Jan C. Still Lugerforums banner
1 - 11 of 11 Posts

·
Registered
Joined
·
16 Posts
Discussion Starter · #1 ·
I recently picked up what I think is some sort of officer's or commercial reichsrevolver. It's all-matching, consortium/Suhl, S/N 221, and has a very fine fire-blue finish. There are no unit markings, and in fact, the only other markings I can find are the "S." stamps under each full serial number stamping (barrel, frame behind barrel, and frame under cylinder), a small german script "D" in the curved area between the rear of the trigger guard and the butt, two small "S" characters on the bottom of the octagonal flat of the barrel and a "10.55" on another flat. Aside from some speckling in the bluing, it's like new. It also does not have a lanyard ring, and does not appear to have ever been equipped with such. I initially thought it might have been removed and the whole thing reblued, but after talking to a couple other collectors, I don't think it's been refinished. Any idea what I really have?


Also, any idea where I can get the new book on these beasties? I was tempted to order directly from the distributor's website, but thought better of it.

Thanks,
Ken

Download Attachment: rr2.jpg
70.38KB



Download Attachment: rr3.jpg
119.62KB
 

·
Registered
Joined
·
950 Posts
Ken,
Please post an additional close up photo of the left barrel side in front of the cylinder.
Is the place under the grip, there where usually the loop for the ring is, of bar gray metal or blued?
Are there any crowned markings? A photo would also be usful.
 
G

·
Ken,

I too am having great difficulty obtaining a copy of Heinrich's Reichsrevolver book. It is as though the book doesn't exist outside of Germany !!! DWJ certainly need to take a look at their distribution arrangements - if they have any !!!

Regards,

Peter.
 

·
Registered
Joined
·
16 Posts
Discussion Starter · #4 ·
quote:Originally posted by Heinrich

Ken,
Please post an additional close up photo of the left barrel side in front of the cylinder.
Is the place under the grip, there where usually the loop for the ring is, of bar gray metal or blued?
Are there any crowned markings? A photo would also be usful.
Heinrich,

I've included three more pictures. The first, is the left frame you requested. The second is inside the grips behind the trigger guard and the third (and, I think, most revealing) is the bottom of the butt. The photography shows up things I missed with my naked eyes. You can see the difference in the bluing and the remnants of what appear to be two numbers, "2" and "5". Looks to me now like the lanyard ring has been machined off at some point. It may even be worse than that, but I'll let someone else call that one. Oh, yeah, there is a crown over the script letter "f" or "ff"(I think) on the bottom of the frame in front of the cylinder. I could not get a decent (in focus) picture of it, sorry.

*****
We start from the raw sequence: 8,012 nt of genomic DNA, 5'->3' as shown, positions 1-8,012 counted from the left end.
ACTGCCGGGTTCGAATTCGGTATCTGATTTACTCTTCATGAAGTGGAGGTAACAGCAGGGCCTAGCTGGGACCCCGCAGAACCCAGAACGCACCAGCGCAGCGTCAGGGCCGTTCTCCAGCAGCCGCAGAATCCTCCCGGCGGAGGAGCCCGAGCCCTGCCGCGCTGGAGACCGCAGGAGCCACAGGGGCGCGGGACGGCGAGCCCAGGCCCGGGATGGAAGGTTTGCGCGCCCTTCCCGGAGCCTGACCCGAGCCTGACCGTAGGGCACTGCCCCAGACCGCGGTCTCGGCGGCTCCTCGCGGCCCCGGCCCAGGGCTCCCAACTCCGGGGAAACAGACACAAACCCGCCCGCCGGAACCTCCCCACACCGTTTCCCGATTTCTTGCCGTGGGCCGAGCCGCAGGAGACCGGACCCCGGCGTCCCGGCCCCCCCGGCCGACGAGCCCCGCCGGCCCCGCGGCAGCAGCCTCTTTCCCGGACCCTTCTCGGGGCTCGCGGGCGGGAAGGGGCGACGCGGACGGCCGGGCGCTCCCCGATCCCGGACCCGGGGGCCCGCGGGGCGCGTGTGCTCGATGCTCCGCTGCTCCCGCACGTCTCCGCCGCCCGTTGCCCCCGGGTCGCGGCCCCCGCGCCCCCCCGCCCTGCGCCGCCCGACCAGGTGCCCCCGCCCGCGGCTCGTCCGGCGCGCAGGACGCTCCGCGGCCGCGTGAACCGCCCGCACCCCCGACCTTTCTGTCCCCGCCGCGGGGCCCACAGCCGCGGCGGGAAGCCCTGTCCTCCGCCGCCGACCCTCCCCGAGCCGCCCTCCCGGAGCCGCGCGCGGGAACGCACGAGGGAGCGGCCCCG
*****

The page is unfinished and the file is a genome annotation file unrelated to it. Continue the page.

Thanks for the help,
Ken



Download Attachment: rr6.jpg
94.72KB



Download Attachment: rr5.jpg
75.77KB



Download Attachment: rr4.jpg
73.32KB
 

·
Registered
Joined
·
950 Posts
Ken,

It's a rather difficult job to tell something only based on photographs.
But let me try it.
This Reichsrevolver is an inspected Saxon officer's revolver. The S. under the serial no. and the remaining inspection markings indicate this fact.
The first picture shows that on the left upper frame side, directly in front of the cylinder, some material has been filed or ground off and treated with cold blue (?). In other words, the proofmark is no longer visible.
The missing Saxon proofmark is a entwined combination of the capital letters A and R, indicating Albert Rex, King of Saxony.
Please look to the rear face of the cylinder and you should find also the regular proofmark, if not it is also ground off.

The loop of the lanyard ring is really machined off. The thin marking is on one side the final inspection stamp (Gothic capital letter with crown) and on the other side the Supervisor inspection stamp, in this case the same as used for the pressure overload test (A and R entwined). Only Saxony used the same marking for the proof as well as for the Supervisor inspection stamp.
The other 3 kingdoms used a particular punch.
The small markings behind the trigger guard are quality inspection markings during the production in the factory. They have directly nothing to do with the official inspection by government inspectors.
More details are pictured and described in my book.
 

·
Registered
Joined
·
16 Posts
Discussion Starter · #7 ·
Heinrich,

Thank you very much for decyphering what has been an interesting learning experience. It appears I have a Saxon officer's model that has been "tweaked" a little.

Thanks also on the ordering information for DWJ. Looks like I'd better get a copy before I do something careless again.

Thanks,
Ken
 

·
Registered
Joined
·
950 Posts
Peter,

Your Bavarian M/83 is a regular army model. The letter added to the serial number is not a S but a B , written as a capital letter of the old German script.
The reason for this suffix was very simple: due to the parallel production for the different customers (in this case kingdoms) the revolvers have to be marked to avoid confusions. Each ministry of war has ordered their quantities with layed down serial- numbers. You can imagine would it means to have thousands of parts as work in process in the production.

Saxony had consequently used the suffix S (in this case it is a S) on all orders. This system works quite well but not in any cases. I have seen a Bavarian M/83 officer's revolver with matching serial numbers but with a Saxon marked barrel. The similarity of both letters is rather big and this deviation was overlooked by the inspector.
 
1 - 11 of 11 Posts
This is an older thread, you may not receive a response, and could be reviving an old thread. Please consider creating a new thread.
Top